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We sat around the table, the four of us.

“Where should we eat?”  Saundra said.

No one wanted to choose. It was already past 8pm and all of us had gotten up early, worked hard, and despite it being Friday, staying up late through throngs of weekend-starting revelers who wanted to eat out didn’t sound so good.

Steve mentioned it first. “I’ve never been to that place down the road. That old white house that sells barbque. Anybody want to try that?

“You mean Trees?” Silent Bob named the place.

Tree’s isn’t a place that you could take just anybody to.  Its not run like an ordinary Houston restaurant.

Tree’s sits about 50 yards back from the road, a little up from Heiden’s feed store. Both establishments have been in the northwestern part of Houston back when the road they front was dirt and all around them were cotton fields. Tree’s was probably a homestead back then and not a restaurant, as it’s white clapboard exterior and lopsided piered and beamed supported insides attest to converted bedrooms and hallways rather than planned restaurant seating.

You’d miss Tree’s unless your observant. Me, I had something of a history with the place.

My first experience with Tree’s was with Jake. Despite Jake dying at 27,  he’d managed to visit Tree’s often enough that rummaging around in Tree’s outside garage area, he negotiated a price for a non-working V-8 engine someone had pulled from something. To this day, its still a mystery to me why Jake was captivated enough with that piece of junk to drag it home to our garage, let alone pay 100 dollars for it with the exception that it might have just been the spirit of the Tree’s that over came his good senses.

The year after Jake died, I made my own acquaintance.  In grief, I grasped at parts of his life that reminded me of him, especially those of which I had no personal foreknowledge of, so for over a year, at various times, I sought to visit Tree’s and know the place the same way Jake did. Most restaurants I go to repeatedly are about the food and the food only. Tree’s is about the food but its also about the man who runs it.

Tree is a handsome black man, about my age, who doesn’t look it. His hair is pulled back from his forehead in nappy corn rows that outline the shape of his head and there aren’t any threads of silver running through the rows. He has beautiful teeth, straight and white. I’ve never asked Tree if that’s his real name. If it isn’t, it suits him. He’s a big man, not fat, but strong and sturdy looking. He pours concrete in the daytime and runs this place at night, except for Mondays.

Each visit that year I learned a bit more about Tree.

For instance I know that Tree learned to cook from Big Momma, she was a good cook and she loved Tree.  The way he talks about Big Momma, I wish I had a grandmother like her. At the very least I wish I had known her. I know that when he and I were about 6, he was picking cotton in this bottom land of Houston and I was catching lightening bugs in Arkansas and while my dad was switching boxcars in Little Rock a few years later, Tree was breaking into them in Houston.  Never in my wildest dreams would I have dreamed that I would listen to this black man decades later and wish I could write his story, in his words, in his voice and know that I can’t, and over that year of visiting, wonder at the loss. I had asked Tree  if he could write it down. He shook his head no.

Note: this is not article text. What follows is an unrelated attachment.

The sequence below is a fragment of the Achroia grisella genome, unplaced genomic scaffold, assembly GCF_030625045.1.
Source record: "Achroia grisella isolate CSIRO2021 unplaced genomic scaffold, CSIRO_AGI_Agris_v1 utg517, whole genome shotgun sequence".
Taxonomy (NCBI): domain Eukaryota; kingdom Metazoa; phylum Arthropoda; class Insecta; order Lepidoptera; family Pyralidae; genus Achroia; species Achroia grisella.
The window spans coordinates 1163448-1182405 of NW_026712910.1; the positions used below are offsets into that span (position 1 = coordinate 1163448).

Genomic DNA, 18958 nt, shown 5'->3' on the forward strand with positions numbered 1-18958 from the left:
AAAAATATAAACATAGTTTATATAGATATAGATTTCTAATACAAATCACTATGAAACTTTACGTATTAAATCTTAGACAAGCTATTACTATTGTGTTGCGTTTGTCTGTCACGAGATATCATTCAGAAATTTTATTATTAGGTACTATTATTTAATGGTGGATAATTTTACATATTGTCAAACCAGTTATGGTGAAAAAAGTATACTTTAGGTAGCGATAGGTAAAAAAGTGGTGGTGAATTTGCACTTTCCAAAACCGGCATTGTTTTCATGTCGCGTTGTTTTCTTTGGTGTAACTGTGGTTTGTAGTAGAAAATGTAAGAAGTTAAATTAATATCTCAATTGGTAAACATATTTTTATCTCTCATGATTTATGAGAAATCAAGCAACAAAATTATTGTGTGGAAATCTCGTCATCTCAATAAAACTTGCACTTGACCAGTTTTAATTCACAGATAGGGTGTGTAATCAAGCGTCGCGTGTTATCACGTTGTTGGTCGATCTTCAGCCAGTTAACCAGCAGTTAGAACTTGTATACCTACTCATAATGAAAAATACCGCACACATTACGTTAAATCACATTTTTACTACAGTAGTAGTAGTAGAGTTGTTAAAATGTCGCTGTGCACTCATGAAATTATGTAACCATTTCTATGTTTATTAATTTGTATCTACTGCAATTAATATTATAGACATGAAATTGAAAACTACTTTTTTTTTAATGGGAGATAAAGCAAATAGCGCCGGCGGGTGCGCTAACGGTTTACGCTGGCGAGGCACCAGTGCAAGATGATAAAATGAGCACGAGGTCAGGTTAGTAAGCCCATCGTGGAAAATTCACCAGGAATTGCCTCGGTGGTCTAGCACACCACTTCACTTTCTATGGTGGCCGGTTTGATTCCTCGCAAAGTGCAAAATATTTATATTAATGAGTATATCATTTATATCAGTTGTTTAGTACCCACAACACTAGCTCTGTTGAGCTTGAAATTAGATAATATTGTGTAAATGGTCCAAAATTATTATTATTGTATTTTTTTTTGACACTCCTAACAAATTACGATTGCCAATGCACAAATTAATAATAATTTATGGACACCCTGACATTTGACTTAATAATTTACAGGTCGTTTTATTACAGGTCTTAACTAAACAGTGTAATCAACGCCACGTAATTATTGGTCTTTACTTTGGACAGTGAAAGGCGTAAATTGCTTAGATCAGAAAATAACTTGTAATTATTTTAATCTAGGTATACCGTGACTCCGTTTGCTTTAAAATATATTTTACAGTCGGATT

As we pull into the gravel drive, I don’t know if Tree will remember me.  I’ve aged and changed in the years since those first raw months. We park our cars, the place is filling up as it always does on Friday night. The screen door slams and everything is the same in the clapboard house if you don’t count that age has made the structure a bit more lopsided. Tobacco smoke still fills the air and the jukebox still sits in the corner of what used to be a front bedroom. Tree meets us, his small tablet in hand and sits at our table. The brisket is gone, the next one won’t be ready for 45 minutes he tells us. He does have homemade onion rings and he bought a sack of potatoes for fries.

I look at the formica topped table, still by the door, still good for sliding dominoes and wonder if the retired railroad engineer still comes to play every night. Tree had told me that the old man had no one. The old man was old when I was here 5 years ago, he must have been close to 80 then. Tree respects his elders. More than that, he has a heart for them. The good ones that is. He’s quick to tell about the no account cousin whose family owned the place before he took it over and how the streak of laziness runs way back on that side of the family.

Tree makes us hamburgers, wrapped and tucked into a waxpaper sleeve. He serves ours on plates with poppies on them. There’s still no menu or list of charges.  The parking lot is full and I know that shortly its going to get rowdy.  It’s a mix of people, old and young, black and white, lost and found, seeking and finished. I walk over to Tree. I tell him how good the hamburger was and I clasp his hand. I feel the calluses in his palm and wonder that for all the things I despair and grieve, the fact that he and I know each other is something really good about this time and our place in it. If Tree’s history is never written there are ways for the good things of this earth to be kept forever.

I hope Tree is planning on going to Heaven. Spending an eternity with his ilk and my Jake’s, must be part of God’s ideas for paradise.